On Bersih and how the Internet allows transparency of data – but not always. A version of this was first published in theSun on 9th September 2011.
Internet, Information and Transparency
It took the government this long to figure out that people were genuinely concerned about the need for electoral reform in Malaysia – thanks mainly to Bersih 2.0. The Prime Minister first announced the formation of a Parliamentary Select Committee to deal with electoral reform issues, and the Election Commission (EC) actually issued a statement in response to Bersih’s demands.
Just this week, the commission also announced that Malaysians can now download the voter registration form on its website, with accompanying instructions on what to do. Previously, assistant registrars have often faced shortages of voter registration forms, since only a specific form was accepted, and not just any photocopied version. To think that the EC could have solved this problem a long time ago by placing it online just makes one wonder why this could not have been done earlier.
Online is the way to go
I had the privilege of judging the semi-finals of the Malaysian Public Policy Competition 2011 held at UCSI University last weekend. It is the first of its kind in Malaysia, organised jointly by the International Council of Malaysian Scholars and Associates and UCSI University, where Malaysians of both local and foreign universities competed to propose the best solution to a public policy problem.
Presentations were outstanding, where teams targeted government agencies in need of an overhaul on governance, transparency and accountability, such as the Police (on bribery), Judiciary (on the perception of biased proceedings), Road Transport Department (on the issuing of driving licences), Public Service Department (on the awarding of scholarships), amongst others. A common theme emerging from these young teams’ solutions was the need to go online.
Proposals ranged from having an open source bribery self-reporting system online, to making available live video streaming of high-profile court cases on the web (as put forth by the winning team from UiTM), to ensuring social media tools would be used to engage the public and disseminate information. Impressive and innovative indeed, ideas of which one should hope to see emerge from within the ranks of actual policymakers.
But is online information enough?
It is common for politicians to wax lyrical about the need for transparency and accountability, but we all know the devil is in the detail. Under the Government Transformation Programme, one of its initiatives under corruption is to disclose details of government procurement contracts. A quick check on the site does show tender advertisements and the final awarded tender of all ministries. It provides the final agreed price but does not give breakdowns for projects with multiple vendors (“Pakej” A, B and C are lumped together). These outcomes should be disaggregated for greater transparency.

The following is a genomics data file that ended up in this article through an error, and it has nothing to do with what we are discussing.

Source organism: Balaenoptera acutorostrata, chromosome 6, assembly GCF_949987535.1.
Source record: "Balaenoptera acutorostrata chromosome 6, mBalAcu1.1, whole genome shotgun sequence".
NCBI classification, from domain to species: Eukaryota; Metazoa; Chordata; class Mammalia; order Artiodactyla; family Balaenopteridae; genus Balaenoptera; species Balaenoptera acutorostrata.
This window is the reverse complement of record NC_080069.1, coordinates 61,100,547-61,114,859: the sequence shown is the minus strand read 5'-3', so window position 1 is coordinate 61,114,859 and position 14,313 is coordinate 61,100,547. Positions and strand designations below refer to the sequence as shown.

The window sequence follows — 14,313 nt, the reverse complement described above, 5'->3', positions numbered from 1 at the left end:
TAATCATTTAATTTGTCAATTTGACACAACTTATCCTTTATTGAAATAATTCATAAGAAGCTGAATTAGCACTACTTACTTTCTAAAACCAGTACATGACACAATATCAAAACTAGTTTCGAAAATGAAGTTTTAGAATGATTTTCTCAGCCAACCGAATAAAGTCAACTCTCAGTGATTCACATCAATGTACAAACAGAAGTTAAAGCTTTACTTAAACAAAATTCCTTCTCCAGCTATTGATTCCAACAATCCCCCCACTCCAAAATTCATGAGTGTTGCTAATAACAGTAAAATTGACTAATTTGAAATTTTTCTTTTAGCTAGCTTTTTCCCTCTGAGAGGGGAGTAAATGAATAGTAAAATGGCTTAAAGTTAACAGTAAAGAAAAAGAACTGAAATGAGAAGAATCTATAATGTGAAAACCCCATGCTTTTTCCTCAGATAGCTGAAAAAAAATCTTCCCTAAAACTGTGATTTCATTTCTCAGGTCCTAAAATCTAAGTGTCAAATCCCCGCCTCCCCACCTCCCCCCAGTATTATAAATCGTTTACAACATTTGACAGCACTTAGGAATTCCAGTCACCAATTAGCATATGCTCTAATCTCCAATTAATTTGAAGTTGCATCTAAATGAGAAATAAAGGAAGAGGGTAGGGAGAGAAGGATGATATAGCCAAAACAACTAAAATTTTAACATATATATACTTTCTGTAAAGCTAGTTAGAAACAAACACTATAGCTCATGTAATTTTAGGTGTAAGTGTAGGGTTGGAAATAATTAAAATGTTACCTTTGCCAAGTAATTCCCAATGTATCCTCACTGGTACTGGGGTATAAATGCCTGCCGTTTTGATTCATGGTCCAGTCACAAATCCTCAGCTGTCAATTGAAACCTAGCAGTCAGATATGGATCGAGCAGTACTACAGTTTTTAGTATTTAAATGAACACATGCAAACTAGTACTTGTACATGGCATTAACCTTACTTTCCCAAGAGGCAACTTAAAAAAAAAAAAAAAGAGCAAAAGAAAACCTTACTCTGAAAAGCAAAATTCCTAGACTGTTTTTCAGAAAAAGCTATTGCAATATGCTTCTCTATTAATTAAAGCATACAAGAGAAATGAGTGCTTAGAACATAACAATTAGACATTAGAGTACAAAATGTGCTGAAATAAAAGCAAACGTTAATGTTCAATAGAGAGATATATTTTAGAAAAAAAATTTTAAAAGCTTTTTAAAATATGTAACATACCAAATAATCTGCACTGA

The same thing goes for details of the annual budget. Although the estimated government expenditure document is available online, the problem lies within the document itself. Where, for example, “contingent liabilities” or the risk (current and expected) undertaken by government is general and vague without detailed descriptions. Information not only has to be publicly available, it also has to be sufficiently detailed for researchers to make sense of it.
Data must also be presented fairly well, such that it is accessible and easily understandable. A note to add that the government websites today could do with a design overhaul. Ploughing through the barrage of information can be a chore (some still have tacky and distracting Flash).
These efforts should be lauded as administrative improvements to the system. The more information is publicly available, the better. Data, reports, audio and video recordings, live reporting of real-time problems (police bribery, uncollected rubbish, pot-holes in roads, evidence of corruption) should go online. Even without a Freedom of Information Act, the principle of maximum disclosure can be adhered to, breaking the culture of shadowy secrecy.
But this does not ultimately solve the problem of the reality of shady dealings. No amount of published information online will tell you about surreptitious meetings and negotiations that take place before any tender is even advertised. Nor will it report the eventual escalation and inflation of project costs; just one example is the construction of the new Palace, which ballooned up from an original estimated cost of RM400 million to more than RM800 million (Bernama, 15 June 2010). There is no official site that would provide you with details of the original and eventual project cost, based on present navigation of the available government websites.
Information is the most powerful tool available to the public to keep their leaders in check. And using the Internet is ideal – all departments at all levels of government should actively pursue this. Granted, not everything can be captured, but something is better than nothing. Perhaps there will be a way to tabulate and quantify cronyism, patronage and bribery in the future, which would also then be available online.